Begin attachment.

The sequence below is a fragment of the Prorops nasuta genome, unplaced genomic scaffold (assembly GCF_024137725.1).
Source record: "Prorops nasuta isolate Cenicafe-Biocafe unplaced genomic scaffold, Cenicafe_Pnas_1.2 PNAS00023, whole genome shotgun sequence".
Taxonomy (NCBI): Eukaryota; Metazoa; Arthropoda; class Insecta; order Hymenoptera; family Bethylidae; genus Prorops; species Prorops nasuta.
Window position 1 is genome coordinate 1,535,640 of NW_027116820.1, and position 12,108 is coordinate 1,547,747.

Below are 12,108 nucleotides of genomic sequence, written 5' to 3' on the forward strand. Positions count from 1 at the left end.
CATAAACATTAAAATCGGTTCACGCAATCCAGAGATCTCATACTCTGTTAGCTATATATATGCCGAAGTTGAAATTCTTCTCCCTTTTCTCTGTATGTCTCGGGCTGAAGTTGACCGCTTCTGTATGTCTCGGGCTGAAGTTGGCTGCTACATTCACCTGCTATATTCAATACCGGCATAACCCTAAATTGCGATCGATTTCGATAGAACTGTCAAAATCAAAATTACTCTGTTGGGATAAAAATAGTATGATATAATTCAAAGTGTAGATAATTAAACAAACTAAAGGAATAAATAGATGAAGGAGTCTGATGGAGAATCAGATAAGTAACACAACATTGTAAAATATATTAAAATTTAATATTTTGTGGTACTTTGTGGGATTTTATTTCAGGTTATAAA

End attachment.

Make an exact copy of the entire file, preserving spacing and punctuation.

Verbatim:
The sequence below is a fragment of the Prorops nasuta genome, unplaced genomic scaffold (assembly GCF_024137725.1).
Source record: "Prorops nasuta isolate Cenicafe-Biocafe unplaced genomic scaffold, Cenicafe_Pnas_1.2 PNAS00023, whole genome shotgun sequence".
Taxonomy (NCBI): Eukaryota; Metazoa; Arthropoda; class Insecta; order Hymenoptera; family Bethylidae; genus Prorops; species Prorops nasuta.
Window position 1 is genome coordinate 1,535,640 of NW_027116820.1, and position 12,108 is coordinate 1,547,747.

Below are 12,108 nucleotides of genomic sequence, written 5' to 3' on the forward strand. Positions count from 1 at the left end.
CATAAACATTAAAATCGGTTCACGCAATCCAGAGATCTCATACTCTGTTAGCTATATATATGCCGAAGTTGAAATTCTTCTCCCTTTTCTCTGTATGTCTCGGGCTGAAGTTGACCGCTTCTGTATGTCTCGGGCTGAAGTTGGCTGCTACATTCACCTGCTATATTCAATACCGGCATAACCCTAAATTGCGATCGATTTCGATAGAACTGTCAAAATCAAAATTACTCTGTTGGGATAAAAATAGTATGATATAATTCAAAGTGTAGATAATTAAACAAACTAAAGGAATAAATAGATGAAGGAGTCTGATGGAGAATCAGATAAGTAACACAACATTGTAAAATATATTAAAATTTAATATTTTGTGGTACTTTGTGGGATTTTATTTCAGGTTATAAA